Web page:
Aug. 15, 2012
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MILLIGAN COLLEGE, Tenn. - The Tennessee football team showed some attitude and toughness as it wrapped up its morning practice on the final day of training camp at Milligan College on Wednesday.
That effort during the morning session and throughout the entire week clearly pleased Derek Dooley as he cancelled the team's evening practice to reward them.
"When Smokey's been hunting the way you want him to hunt, you throw that dog a bone," Dooley said.
The Tennessee head coach hinted at his satisfaction after Wednesday's morning session.
"They are hurting but they are pushing through," Dooley said. "Their attitude has been great, it has just been hard. They are tired and beat on, but they are going to be recovering soon enough. That's how you feel in the fourth quarter. You have to learn how to finish the drill."
After six full days together without computers or internet and limited cell phone service, things started to get a little edgy on the practice field for the Vols before an impending thunderstorm cut things short by about five minutes.
"It's been good for team camaraderie but at some point you start getting on each other's nerves," head coach Derek Dooley said. "The offense is going against the same guy all the time so it's getting a little edgy and that's good, but they are handling it the right way."
Overall, the trip to Milligan College has been a resounding success with coaches and players alike talking about how much it has helped the team prepare for the upcoming season..
"It's been great," Dooley said. "It helped our team and I think it helped our staff. I hope it pays off this fall."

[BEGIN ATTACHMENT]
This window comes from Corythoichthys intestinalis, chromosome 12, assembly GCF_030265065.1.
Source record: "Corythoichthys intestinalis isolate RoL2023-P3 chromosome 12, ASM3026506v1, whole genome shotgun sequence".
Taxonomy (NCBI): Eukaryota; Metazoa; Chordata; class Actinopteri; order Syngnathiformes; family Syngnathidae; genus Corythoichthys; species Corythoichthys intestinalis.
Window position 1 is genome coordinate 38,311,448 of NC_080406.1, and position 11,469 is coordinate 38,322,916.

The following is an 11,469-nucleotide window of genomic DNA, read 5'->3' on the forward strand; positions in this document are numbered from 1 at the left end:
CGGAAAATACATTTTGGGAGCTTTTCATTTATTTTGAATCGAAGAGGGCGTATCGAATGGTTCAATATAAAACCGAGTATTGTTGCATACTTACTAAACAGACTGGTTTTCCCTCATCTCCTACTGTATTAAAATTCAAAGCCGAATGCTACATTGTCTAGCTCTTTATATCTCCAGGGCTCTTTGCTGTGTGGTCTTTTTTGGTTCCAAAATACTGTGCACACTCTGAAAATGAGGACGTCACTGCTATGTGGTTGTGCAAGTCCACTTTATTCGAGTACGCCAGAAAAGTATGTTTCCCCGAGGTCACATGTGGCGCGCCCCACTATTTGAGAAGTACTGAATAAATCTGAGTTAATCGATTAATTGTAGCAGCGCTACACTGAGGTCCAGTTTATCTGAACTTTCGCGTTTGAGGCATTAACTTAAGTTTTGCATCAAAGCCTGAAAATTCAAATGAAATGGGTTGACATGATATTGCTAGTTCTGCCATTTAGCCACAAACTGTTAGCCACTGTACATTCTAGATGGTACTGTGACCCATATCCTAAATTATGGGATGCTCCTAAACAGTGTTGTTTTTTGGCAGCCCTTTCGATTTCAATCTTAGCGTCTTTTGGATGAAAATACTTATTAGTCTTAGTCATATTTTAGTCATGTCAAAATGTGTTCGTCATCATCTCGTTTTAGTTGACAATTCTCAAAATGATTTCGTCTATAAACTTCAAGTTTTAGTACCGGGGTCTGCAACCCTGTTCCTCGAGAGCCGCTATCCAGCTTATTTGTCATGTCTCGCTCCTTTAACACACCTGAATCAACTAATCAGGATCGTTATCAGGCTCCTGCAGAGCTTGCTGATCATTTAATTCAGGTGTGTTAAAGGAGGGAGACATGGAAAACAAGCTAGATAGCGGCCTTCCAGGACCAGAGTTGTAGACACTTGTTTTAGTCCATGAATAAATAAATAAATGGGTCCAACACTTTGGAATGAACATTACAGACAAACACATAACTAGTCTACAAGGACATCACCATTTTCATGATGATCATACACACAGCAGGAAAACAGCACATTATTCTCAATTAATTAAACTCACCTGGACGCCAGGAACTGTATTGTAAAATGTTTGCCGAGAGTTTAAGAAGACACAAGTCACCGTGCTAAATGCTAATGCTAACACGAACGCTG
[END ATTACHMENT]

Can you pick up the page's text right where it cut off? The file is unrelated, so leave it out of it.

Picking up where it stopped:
"It has been fun," Downs said. "I have seen some people I know from around here and it has been cool being in this area and seeing the mountains. It is so pretty up here and I miss it. It has been a really good experience for me. We are still really secluded from everything here. I have never even been to Milligan before so this is a new experience for me."
That seclusion allowed the Vols an opportunity to grow as a unit off-the-field as well, thanks to a number of team-building activities including a karaoke night and a talent show. They are ready to get back to a more familiar setting though.
"The team has had a great time," Crowder said. "We have had some team-bonding experiences where some of the freshman did a little talent show and stuff. We all have had a great time so far and have gotten a whole lot closer and lot better as a football team. The team had a great time, but I think we're getting ready to go back to Knoxville and start getting ready for this season."
PATTERSON NOT IN KANSAS ANYMORE
Heralded receiver Cordarrelle Patterson is making the transition from junior college football to the highest level of college ball in the SEC with the Vols. Patterson, who was rated the No. 1 JUCO recruit in America, has been limited by a shoulder injury, but that hasn't stopped his growth and excitement of wearing the Orange & White.
"It is better here," said Patterson, who was a two-time All-American at Hutchinson CC. "In Kansas there wasn't anything and everything was slow. Everything here is better."
A lot of pressure has been placed on Patterson, but the 6-3, 205-pound product understands what it means to play at UT alongside some of the nation's top receivers in Da'Rick Rogers and Justin Hunter.